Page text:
Tobacco smoke and oocyte differentiation from human ES cells
Initial Award Abstract
Tobacco smoke is one of the few factors known to cause premature (or early) menopause in women, aside from family history and chemo or radiation cancer therapy, and yet its mechanism has not been studied in humans. Menopause occurs around age 52 when the ovaries run out of eggs, or oocytes, and the menstrual cycle ceases. It is believed that all of a woman’s oocytes are made before birth by the end of the second trimester, and that this finite pool of oocytes is not replenished after birth. At puberty, either these oocytes begin to be ovulated (once a month until menopause), or they die off through a normal process called atresia until the oocyte pool is exhausted and menopause ensues. Thus, the age at which a woman experiences menopause depends on how many oocytes are made before birth versus how many die off after birth (ovulation is constant). Any chemical agent or gene mutation that causes fewer oocytes to be made or more oocytes to die would result in premature menopause. Recently, a study showed that chemicals in tobacco smoke (polycyclic aromatic hydrocarbons) result in oocyte death in mice, suggesting a potential mechanism for tobacco smoke induced oocyte death and premature menopause in humans.
The effect of tobacco smoke on human oocytes clearly needs to be directly assessed; however, human oocyte development has been difficult to study due to ethical limitations. Human embryonic stem cell technology now provides an unprecedented opportunity to study human development in vitro (or outside of the human body) in a non-invasive manner. Human embryonic stem cells are derived from the early embryo and are able to form any adult cell type in vitro, including oocytes. In this research proposal, I aim to characterize the formation and development of oocytes from human embryonic stem cells in the absence or in the presence of polycyclic aromatic hydrocarbons. I hypothesize that mature human oocytes can develop from human embryonic stem cells, but that their development is impaired in the presence of chemicals found in tobacco smoke.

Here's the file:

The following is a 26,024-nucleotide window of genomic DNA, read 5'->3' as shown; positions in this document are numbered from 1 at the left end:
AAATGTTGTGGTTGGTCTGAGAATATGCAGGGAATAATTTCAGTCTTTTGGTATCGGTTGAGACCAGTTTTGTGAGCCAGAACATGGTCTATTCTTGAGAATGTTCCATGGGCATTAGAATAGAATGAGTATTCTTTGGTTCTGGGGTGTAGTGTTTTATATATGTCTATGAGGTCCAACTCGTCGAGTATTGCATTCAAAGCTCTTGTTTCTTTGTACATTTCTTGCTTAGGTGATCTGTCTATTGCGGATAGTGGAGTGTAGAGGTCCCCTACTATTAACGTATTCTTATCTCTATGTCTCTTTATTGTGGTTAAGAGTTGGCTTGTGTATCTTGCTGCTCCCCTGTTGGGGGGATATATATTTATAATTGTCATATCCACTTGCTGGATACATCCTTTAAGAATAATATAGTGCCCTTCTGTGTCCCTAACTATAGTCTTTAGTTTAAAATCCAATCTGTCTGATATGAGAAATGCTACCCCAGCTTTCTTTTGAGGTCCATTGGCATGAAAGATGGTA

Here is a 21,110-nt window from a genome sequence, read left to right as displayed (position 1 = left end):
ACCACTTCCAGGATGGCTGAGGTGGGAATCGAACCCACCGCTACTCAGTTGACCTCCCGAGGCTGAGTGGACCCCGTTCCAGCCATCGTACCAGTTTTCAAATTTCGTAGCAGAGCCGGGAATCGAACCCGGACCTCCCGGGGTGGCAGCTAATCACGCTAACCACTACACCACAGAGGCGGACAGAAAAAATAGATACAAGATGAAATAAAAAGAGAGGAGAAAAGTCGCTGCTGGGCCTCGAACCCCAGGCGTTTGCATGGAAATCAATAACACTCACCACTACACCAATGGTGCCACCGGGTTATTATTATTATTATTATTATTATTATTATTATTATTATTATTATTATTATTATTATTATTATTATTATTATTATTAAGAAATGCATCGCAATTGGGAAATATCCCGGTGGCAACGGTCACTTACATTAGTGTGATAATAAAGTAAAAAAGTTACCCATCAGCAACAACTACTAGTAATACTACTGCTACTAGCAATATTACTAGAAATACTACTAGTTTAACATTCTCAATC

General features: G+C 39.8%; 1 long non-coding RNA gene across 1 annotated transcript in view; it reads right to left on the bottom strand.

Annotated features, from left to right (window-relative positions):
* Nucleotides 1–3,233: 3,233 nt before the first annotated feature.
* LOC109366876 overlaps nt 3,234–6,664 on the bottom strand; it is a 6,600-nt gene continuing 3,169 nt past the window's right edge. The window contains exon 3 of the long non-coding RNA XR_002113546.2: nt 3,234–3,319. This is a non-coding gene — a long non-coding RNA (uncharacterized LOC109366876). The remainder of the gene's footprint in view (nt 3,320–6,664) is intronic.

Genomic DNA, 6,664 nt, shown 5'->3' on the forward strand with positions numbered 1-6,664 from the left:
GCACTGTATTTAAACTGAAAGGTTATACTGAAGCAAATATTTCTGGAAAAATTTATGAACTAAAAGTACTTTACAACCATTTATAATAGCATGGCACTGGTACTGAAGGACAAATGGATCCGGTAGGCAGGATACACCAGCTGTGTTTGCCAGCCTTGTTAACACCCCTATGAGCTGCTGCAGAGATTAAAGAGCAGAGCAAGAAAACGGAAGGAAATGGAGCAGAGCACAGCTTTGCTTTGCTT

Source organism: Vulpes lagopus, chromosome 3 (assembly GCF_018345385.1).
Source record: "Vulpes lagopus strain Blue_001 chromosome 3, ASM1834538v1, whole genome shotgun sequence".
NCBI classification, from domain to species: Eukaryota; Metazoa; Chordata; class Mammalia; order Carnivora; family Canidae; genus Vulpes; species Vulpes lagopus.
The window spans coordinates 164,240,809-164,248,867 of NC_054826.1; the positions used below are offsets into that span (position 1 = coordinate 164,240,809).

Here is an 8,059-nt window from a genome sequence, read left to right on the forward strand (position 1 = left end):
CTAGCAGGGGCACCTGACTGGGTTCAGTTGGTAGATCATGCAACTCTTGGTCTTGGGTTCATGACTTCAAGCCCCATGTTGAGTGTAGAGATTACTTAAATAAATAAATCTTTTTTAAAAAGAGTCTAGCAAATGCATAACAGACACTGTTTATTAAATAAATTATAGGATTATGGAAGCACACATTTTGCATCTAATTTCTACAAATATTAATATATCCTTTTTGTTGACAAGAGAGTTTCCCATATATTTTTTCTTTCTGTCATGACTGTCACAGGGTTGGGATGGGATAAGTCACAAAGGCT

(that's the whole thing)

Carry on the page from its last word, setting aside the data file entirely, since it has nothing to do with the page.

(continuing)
I anticipate that successful completion of this research project, which will form my dissertation, will result in a direct link between accelerated oocyte death and premature menopause in women who smoke or who are exposed to secondhand smoke. Notably, although menopause is most commonly associated with the cessation of fertility, women also encounter increased risks of heart defects, osteoporosis, cancer, and obesity upon menopause onset. It is therefore of utmost importance to increase our understanding of human oocyte development and exposure to tobacco smoke which could lead to the prevention and/or treatment of premature menopause and provide aid to the 10 – 15% of couples who are infertile due to poor germ cell development. In addition, the successful completion of this project and publication of results will immediately raise awareness and educate the public on yet another potentially fatal consequence of smoking. |
|A method for single-cell sorting and expansion of genetically modified human embryonic stem cells
|Periodical: Stem Cells
|Authors: Nicholas CR, Gaur M, Wang S, Reijo Pera RA, Leavitt AD